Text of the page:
After several days of protests, defying troops who used tear gas, thousands of people in Sri Lanka forced the resignation of President Gotabaya Rajapaksa amid a severe economic crisis on the Southeast Asian island.
“There is a shortage of fuel, of cooking gas, of many foods, and prices have gone up dramatically. The price of bread has tripled in the last six months. The price of rice has more than doubled, and there are long lines. Sometimes people wait days to get a few liters of petrol or diesel. The whole economy is at a standstill,” Ahilan Kadirgamar, professor of sociology at the University of Jaffna, told the BBC’s The Inquiry radio programme.
Some of the island’s economic problems have the same origin as those faced by other countries, such as the increase in world prices of products due to the end of the covid pandemic or the war in Ukraine. But an important part of this financial meltdown in Sri Lanka could have been avoided, says Kadirgamar.
Much of the outrage from the protesters who stormed the presidential palace was related to the president’s ambitious — but deeply misguided — plan to change the way agriculture is done in the country.
In April 2021, President Rajapaksa announced a plan for the country to produce fully organic food within 10 years. This marked the end of the use of synthetic fertilizers in crops.
“It was the fertilizer ban that led to the food crisis. And the economic crisis. If the government hadn’t banned fertilizers, at least now we would have had enough food. And the government has to take full responsibility for creating this food crisis by banning chemical fertilizers”, says the professor of Sociology.
For Kadirgamar, the ban — added to the fuel shortage — has created an unsustainable situation for the country’s agriculture: “Farmers are almost giving up on agriculture. Many of them are leaving their fields, which is affecting not only their livelihoods but also the lives of those who work on these plantations”.
But did organic farming really cause Sri Lanka’s collapse?
“Agriculture is very important, especially when it comes to employment,” Jeevika Weerahewa, professor of agricultural economics at the University of Peradeniya, tells the BBC, noting that 25% of the country’s workforce is dedicated to agriculture – or around 2 million. of people.
“In terms of GDP [Produto Interno Bruto], agriculture contributes about 7%. Another 6% is from food manufacturing. Therefore, agriculture and food constitute a very important part of the income.”
Small farmers are the backbone of the country’s rural economy
Sri Lanka depends on its smallholder farmers to about 80% of the national food supply.
“The main product is rice. It is our staple food and we need about 10 kilos per person per month. We were more than self-sufficient in rice and also in vegetables, tropical fruits, coconut and eggs”, says Weerahewa.
It took many years for Sri Lanka to achieve this self-sufficiency. In the 1960s, a global initiative was launched to alleviate malnutrition in developing nations, including Sri Lanka. This initiative was called the “Green Revolution.”
The idea was to give production a boost using high-yield varieties of traditional crops, along with modern farming techniques such as high-nutrient farming methods.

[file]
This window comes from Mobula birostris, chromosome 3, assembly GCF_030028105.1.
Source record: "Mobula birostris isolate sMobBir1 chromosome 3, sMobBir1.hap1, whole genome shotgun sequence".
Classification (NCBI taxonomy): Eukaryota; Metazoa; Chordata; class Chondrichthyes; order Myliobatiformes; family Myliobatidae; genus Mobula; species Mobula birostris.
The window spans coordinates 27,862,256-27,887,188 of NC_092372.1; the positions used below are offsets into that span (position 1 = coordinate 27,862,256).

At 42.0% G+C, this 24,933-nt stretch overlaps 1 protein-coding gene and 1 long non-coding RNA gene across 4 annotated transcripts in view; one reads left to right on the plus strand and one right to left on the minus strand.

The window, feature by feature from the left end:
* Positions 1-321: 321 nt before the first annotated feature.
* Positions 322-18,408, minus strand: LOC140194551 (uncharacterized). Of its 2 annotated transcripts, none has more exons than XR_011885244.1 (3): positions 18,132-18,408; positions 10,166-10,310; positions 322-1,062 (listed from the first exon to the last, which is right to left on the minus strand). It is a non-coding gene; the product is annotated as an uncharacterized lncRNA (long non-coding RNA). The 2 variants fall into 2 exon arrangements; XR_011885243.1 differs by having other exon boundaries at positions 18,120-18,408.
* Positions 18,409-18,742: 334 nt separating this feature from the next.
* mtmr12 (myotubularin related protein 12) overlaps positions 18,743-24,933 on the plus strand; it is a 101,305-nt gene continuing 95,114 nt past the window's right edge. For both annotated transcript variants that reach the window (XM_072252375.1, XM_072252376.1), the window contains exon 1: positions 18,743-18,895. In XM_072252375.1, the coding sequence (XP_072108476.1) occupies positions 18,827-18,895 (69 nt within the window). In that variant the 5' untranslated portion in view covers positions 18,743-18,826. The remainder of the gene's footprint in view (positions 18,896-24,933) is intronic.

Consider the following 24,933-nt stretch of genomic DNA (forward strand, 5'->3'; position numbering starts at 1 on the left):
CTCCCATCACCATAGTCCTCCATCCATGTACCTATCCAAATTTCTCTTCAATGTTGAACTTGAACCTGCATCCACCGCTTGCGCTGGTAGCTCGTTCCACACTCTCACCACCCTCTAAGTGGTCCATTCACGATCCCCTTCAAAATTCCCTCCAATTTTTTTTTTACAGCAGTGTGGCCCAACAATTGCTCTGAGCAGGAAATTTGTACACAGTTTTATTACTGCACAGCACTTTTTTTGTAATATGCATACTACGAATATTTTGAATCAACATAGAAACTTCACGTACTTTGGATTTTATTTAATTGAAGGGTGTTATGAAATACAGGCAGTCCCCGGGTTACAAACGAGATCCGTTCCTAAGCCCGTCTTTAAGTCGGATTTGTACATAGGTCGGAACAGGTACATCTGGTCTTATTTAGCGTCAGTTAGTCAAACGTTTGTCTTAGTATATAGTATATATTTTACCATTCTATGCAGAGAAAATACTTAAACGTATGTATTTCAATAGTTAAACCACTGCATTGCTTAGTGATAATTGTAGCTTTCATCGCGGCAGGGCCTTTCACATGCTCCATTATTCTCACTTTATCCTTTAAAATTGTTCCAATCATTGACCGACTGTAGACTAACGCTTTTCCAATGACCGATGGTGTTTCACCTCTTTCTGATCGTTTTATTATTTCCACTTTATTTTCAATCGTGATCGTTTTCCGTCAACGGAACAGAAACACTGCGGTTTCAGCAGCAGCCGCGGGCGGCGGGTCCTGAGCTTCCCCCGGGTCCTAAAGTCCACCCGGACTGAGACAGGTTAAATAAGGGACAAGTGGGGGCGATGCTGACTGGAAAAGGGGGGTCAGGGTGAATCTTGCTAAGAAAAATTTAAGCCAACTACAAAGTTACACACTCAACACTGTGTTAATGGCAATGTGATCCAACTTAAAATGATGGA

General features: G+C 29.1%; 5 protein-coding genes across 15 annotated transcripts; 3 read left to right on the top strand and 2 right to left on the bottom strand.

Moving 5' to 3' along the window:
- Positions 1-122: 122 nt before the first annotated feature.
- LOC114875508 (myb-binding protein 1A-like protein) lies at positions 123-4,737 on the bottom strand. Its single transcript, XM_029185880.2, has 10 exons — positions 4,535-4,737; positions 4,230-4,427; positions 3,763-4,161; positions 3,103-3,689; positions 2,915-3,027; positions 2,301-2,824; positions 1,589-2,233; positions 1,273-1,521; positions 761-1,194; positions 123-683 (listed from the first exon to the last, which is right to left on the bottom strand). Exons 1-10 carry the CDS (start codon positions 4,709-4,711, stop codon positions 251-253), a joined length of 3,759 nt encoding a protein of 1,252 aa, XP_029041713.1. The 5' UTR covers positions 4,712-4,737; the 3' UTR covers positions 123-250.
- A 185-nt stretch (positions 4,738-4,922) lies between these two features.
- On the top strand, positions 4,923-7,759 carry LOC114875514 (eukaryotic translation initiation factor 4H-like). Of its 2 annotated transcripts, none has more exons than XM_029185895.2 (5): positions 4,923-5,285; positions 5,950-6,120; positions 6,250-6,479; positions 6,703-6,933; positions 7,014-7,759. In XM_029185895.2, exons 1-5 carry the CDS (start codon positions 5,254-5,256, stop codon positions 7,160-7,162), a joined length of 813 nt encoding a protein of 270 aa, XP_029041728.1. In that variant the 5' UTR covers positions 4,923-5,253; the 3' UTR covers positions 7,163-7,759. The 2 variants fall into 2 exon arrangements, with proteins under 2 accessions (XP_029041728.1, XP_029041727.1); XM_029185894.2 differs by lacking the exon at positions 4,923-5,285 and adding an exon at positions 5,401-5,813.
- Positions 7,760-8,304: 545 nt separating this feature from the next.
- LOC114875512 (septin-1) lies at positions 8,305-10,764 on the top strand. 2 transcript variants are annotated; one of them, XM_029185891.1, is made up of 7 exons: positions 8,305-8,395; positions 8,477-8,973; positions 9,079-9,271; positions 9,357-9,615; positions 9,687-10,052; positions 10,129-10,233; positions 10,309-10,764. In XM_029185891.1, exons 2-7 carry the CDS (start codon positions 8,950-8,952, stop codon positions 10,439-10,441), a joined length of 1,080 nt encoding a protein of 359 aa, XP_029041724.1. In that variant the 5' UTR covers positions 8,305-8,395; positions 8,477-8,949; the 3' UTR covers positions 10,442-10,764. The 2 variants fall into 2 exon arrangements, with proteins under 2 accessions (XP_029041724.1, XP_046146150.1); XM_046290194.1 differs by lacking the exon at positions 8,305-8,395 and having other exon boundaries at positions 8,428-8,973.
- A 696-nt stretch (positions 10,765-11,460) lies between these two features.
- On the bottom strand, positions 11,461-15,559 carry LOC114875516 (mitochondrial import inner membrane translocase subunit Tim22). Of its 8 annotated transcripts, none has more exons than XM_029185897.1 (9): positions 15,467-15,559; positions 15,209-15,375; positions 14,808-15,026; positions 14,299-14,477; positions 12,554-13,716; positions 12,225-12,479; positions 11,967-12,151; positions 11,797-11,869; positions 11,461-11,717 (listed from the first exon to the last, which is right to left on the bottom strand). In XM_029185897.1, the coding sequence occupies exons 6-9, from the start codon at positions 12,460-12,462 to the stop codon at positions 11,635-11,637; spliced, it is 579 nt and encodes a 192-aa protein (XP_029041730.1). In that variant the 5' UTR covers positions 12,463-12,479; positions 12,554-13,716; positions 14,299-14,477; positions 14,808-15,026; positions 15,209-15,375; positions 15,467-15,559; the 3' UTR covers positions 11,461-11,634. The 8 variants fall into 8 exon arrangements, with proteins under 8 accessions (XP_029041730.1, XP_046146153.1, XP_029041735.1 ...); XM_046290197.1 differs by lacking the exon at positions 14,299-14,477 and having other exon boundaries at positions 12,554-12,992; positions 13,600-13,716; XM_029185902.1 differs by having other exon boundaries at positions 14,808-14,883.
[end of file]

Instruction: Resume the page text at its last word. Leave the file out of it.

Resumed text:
“We had to encourage farmers to use more and more chemical fertilizers because we would only get a good harvest of these improved varieties if we applied sufficient doses of synthetic fertilizers. So we started subsidizing farmers from 1962 onwards”, says the professor of Agricultural Economics.
The subsidies were necessary because most of the country’s small farmers could not buy chemical fertilizers without state help. That’s why significant discounts were given, sometimes up to 90% off market prices.
In addition, there is also the cost of importation, as Sri Lanka does not produce chemical fertilizers. Despite the expense, ending this practice was a step no politician dared to take.
However, decades after the green revolution substantially increased crop yields, reports of disease began to emerge.
In the mid-1990s, many farmers in the north of the island began to suffer from chronic kidney disease of unknown origin (CKDU). In 2021, Sri Lanka became the focus of this disease.
“Some people suspected that this was because of the chemical fertilizers applied by these farmers, because farmers do not take precautions and do not follow safety guidelines when applying chemicals, fertilizers and also pesticides,” says Weerahewa.
“However, these were hypotheses. There is no scientific evidence to say that the disease is due to cadmium and arsenic that are present in chemical fertilizers. But this statement has become popular, as has the idea of agriculture without chemical fertilizers.”
At the same time, global supply chain problems have caused a shortage of fertilizer raw materials. Demand — and prices — soared. Sri Lanka’s economy suffered another setback: the end of tourism revenue, due to the pandemic.
In this context, the government decided it was time for another agricultural revolution.
“People are very concerned when they say that there are toxic substances in food that will shorten their life expectancy and that their children will get sick with chronic kidney disease,” Professor Buddhi Marambe, an agricultural scientist at the University of Peradeniya, told the BBC.
In April 2021, President Rajapaksa announced that he would address these health issues with a radical policy of 100% organic agriculture. At the time, the scientific evidence supporting the plan was questioned, but Marambe says that certain interests had been pressing the president for some time.